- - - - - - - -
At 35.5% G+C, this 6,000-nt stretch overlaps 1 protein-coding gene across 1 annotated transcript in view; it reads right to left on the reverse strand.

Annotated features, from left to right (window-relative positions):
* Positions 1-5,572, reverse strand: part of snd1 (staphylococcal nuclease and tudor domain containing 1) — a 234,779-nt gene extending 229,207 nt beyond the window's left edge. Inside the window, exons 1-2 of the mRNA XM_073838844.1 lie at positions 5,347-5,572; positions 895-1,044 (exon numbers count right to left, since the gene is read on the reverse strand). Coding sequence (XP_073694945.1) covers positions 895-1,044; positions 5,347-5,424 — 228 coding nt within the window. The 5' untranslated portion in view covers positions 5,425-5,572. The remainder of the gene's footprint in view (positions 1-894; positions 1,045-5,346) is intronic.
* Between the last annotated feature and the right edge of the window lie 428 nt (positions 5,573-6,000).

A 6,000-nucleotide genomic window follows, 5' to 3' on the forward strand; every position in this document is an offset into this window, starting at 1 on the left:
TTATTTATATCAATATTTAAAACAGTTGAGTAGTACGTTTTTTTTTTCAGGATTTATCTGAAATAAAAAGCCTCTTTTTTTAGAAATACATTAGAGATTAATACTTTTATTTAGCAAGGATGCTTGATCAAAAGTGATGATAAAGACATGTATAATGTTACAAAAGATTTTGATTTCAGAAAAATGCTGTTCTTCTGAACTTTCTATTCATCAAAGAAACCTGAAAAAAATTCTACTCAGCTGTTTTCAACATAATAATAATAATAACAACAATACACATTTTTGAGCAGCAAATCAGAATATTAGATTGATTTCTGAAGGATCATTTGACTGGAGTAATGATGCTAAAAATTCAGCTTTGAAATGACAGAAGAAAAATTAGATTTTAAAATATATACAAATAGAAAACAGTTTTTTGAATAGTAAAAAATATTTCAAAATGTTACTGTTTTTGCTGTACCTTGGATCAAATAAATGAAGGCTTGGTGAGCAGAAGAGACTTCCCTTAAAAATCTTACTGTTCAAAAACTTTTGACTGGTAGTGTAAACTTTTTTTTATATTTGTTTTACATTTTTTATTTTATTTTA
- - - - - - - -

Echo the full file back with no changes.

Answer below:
At 35.5% G+C, this 6,000-nt stretch overlaps 1 protein-coding gene across 1 annotated transcript in view; it reads right to left on the reverse strand.

Annotated features, from left to right (window-relative positions):
* Positions 1-5,572, reverse strand: part of snd1 (staphylococcal nuclease and tudor domain containing 1) — a 234,779-nt gene extending 229,207 nt beyond the window's left edge. Inside the window, exons 1-2 of the mRNA XM_073838844.1 lie at positions 5,347-5,572; positions 895-1,044 (exon numbers count right to left, since the gene is read on the reverse strand). Coding sequence (XP_073694945.1) covers positions 895-1,044; positions 5,347-5,424 — 228 coding nt within the window. The 5' untranslated portion in view covers positions 5,425-5,572. The remainder of the gene's footprint in view (positions 1-894; positions 1,045-5,346) is intronic.
* Between the last annotated feature and the right edge of the window lie 428 nt (positions 5,573-6,000).

A 6,000-nucleotide genomic window follows, 5' to 3' on the forward strand; every position in this document is an offset into this window, starting at 1 on the left:
TTATTTATATCAATATTTAAAACAGTTGAGTAGTACGTTTTTTTTTTCAGGATTTATCTGAAATAAAAAGCCTCTTTTTTTAGAAATACATTAGAGATTAATACTTTTATTTAGCAAGGATGCTTGATCAAAAGTGATGATAAAGACATGTATAATGTTACAAAAGATTTTGATTTCAGAAAAATGCTGTTCTTCTGAACTTTCTATTCATCAAAGAAACCTGAAAAAAATTCTACTCAGCTGTTTTCAACATAATAATAATAATAACAACAATACACATTTTTGAGCAGCAAATCAGAATATTAGATTGATTTCTGAAGGATCATTTGACTGGAGTAATGATGCTAAAAATTCAGCTTTGAAATGACAGAAGAAAAATTAGATTTTAAAATATATACAAATAGAAAACAGTTTTTTGAATAGTAAAAAATATTTCAAAATGTTACTGTTTTTGCTGTACCTTGGATCAAATAAATGAAGGCTTGGTGAGCAGAAGAGACTTCCCTTAAAAATCTTACTGTTCAAAAACTTTTGACTGGTAGTGTAAACTTTTTTTTATATTTGTTTTACATTTTTTATTTTATTTTA